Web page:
Vit B3: Brewer's yeast, rice bran, wheat bran, peanuts (with skin) liver, poultry white meat.
Vit B6: Brewer's yeast, sunflower seeds, wheat germ, fish (tuna, salmon, trout) liver, beans(soy, lentils, lima, navy, garbanzos, pinto), walnuts, brown rice, bananas.
I've read when the thyroid isn't working well it can be due to exhausted adrenals, and for them, avocado, almonds, rice bran, salmon, sardines, rosemary, cumin, sage, fennel and oregano are supposed to be good.
Lin



Thank you for this!!!! That's a great list.  
Posted by: Lin, Friday, September 16, 2011, 10:24pm; Reply: 11
You are welcome I had found an article and saved it for myself. Hope it helps.
Lin
Posted by: Lola, Saturday, September 17, 2011, 5:01am; Reply: 12
zinc and pumpkin seed content is worth looking into
Posted by: Possum, Saturday, September 17, 2011, 5:46am; Reply: 13
Quoted from brinyskysail
I'm always freezing, but the iodine has helped a lot.  I still get cold, but it's more of a "normal" cold, not a painful cold.
That may explain why I am not so cold anymore - been taking iodine.. Both of the women I work with complain of the cold at times when I feel as warm as...& they are the ones who are perimenopausal (not me)
Great list Lin!! Thanks!!
Posted by: JJR, Saturday, September 17, 2011, 4:30pm; Reply: 14
Yeah, I have iodine, but my muscle testing is telling me know.  I think in the past it has done the opposite for me and ramped me up too much.  I think you have to be careful with iodine.
Posted by: Possum, Monday, September 19, 2011, 8:48am; Reply: 15
Isn't painting some iodine on the inside of your arm or thigh, to see how long it lasts, the best way to check if your iodine levels are low? :-/
Posted by: honeybee, Monday, September 19, 2011, 9:05am; Reply: 16
Quoted from JJR
Yeah, I have iodine, but my muscle testing is telling me know.


Have heard you guys talking about muscle testing, how do you do it??
Posted by: Lin, Monday, September 19, 2011, 11:22am; Reply: 17
I seem to recall reading somewhere that it is better to get iodine from foods than take iodine as supplement.  But that might just be one opinion.

One of the forum members shared a muscle testing technique with me a while ago:
Muscle testing by the "body swaying" method is the first and easiest way to teach people to muscle test. Muscle testing is totally all about energy. You need to have conviction in your bodies innate wisdom to give you yes or no answers. When you go to test something... be peaceful and see how it feels. I still use the body swaying method sometimes when I'm checking myself for supplements. Something I just "know" before testing what I need without testing now. But that has taken a lifetime to get the feel of.
Center yourself. Stand with both feet firmly planted on the floor. Take a couple deep breaths. Pick up the supplement and hold it to your sternum/upper chest. As soon as you do this you should feel an instant pull forward or backward. If you don't your body does not need it.
Sadly there really are no books I would recommend on muscle testing as it comes down to just getting a "feel" for it. You just need to also start believing that you can do it.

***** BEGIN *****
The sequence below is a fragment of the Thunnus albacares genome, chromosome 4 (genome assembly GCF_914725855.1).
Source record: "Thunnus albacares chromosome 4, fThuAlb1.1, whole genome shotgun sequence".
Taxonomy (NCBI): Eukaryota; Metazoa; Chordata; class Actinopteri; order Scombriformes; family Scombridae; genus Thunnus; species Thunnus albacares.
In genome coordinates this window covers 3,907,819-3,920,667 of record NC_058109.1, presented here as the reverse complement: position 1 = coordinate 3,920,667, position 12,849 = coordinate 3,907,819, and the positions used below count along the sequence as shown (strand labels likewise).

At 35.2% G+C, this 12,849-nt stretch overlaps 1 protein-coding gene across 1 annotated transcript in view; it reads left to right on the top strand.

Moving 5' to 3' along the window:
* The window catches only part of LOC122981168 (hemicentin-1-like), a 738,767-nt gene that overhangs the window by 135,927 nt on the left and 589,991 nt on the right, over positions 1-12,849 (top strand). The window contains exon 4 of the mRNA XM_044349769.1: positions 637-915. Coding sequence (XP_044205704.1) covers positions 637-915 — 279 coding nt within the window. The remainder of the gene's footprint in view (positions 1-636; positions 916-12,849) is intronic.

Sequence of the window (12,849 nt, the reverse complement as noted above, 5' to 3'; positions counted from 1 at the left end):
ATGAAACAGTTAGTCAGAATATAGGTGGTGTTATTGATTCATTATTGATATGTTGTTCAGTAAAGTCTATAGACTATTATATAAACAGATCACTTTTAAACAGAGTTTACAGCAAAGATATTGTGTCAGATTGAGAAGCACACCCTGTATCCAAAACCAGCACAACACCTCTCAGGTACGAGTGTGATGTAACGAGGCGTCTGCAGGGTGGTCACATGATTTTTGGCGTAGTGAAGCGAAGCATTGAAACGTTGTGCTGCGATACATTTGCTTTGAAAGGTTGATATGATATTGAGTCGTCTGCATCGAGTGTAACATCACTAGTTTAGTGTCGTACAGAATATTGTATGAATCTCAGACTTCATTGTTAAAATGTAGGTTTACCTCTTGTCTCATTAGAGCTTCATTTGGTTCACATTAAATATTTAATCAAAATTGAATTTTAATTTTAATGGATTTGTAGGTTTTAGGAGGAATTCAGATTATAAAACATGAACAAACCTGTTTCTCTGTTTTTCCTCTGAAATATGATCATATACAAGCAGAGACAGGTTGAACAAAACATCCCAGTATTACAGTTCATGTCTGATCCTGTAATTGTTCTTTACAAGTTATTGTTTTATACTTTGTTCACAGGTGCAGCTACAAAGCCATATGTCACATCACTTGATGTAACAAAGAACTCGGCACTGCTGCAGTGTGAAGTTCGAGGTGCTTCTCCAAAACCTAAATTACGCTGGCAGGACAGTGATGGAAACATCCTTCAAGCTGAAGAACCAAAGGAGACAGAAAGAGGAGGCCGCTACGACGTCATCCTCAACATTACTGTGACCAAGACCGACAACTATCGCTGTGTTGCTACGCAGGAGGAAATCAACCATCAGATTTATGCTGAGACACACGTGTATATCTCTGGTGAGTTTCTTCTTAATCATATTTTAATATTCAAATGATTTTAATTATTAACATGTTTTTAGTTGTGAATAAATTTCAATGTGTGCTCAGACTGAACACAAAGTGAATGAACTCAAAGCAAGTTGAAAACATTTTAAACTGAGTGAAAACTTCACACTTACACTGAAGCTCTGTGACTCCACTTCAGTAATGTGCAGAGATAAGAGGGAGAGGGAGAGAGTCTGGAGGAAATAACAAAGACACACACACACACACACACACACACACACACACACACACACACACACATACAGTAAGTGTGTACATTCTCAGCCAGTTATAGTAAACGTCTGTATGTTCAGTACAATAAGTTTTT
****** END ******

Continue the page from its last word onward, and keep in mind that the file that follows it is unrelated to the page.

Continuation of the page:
I hope this helps
Posted by: ABJoe, Monday, September 19, 2011, 4:46pm; Reply: 18
Quoted from honeybee
Have heard you guys talking about muscle testing, how do you do it??


There are sites on the internet that do a reasonable job explaining the procedure.  These are a few from a search I just did.
http://www.formulaformiracles.net/muscle-testing.html
This site speaks about a bit of the theory and describes/shows two methods.

http://www.goodhealthinfo.net/herbalists/muscle_testing.htm
Another site - discusses some of the shortcomings/difficulties as well as benefits of Muscle testing.

One of these difficulties is that most people don't know how to do this, so with anything new, it is important to not rely on the results until you know they are reasonably accurate.  You need to practice, but you also need to test yourself to know you are getting accurate responses before you utilize them for critical decisions.

Another caution: you need to be balanced within certain parameters to be effective.  The articles mention hydration, but needing rest, having incorrect spinal alignment, or having major nerve pain can also be detrimental to accuracy.

Muscle testing works best with Yes/No questions.  Most people can only as this type versus contrast or multiple choice...  Most of the time, multiple choice type inquiries need to be broken down to Yes/No...  Wording the questions to be very specific is important as well.

My favorite method is to use two fingers on the same (usually the right for me) hand - the index(pointer) finger and the longer finger next to it.  I curve the long finger and place the tip on the nail of the index finger and ask the question.  Apply a bit of pressure to the long finger which the index finger will(Yes) or not(No) be able hold.  In other words, if the index finger remains straight the answer is Yes, if the index finger bends, the answer is No.

The same hand test is not as accurate as a two handed test, as the muscle group being used is much smaller, but it is much more convenient - as long as it is providing accurate responses.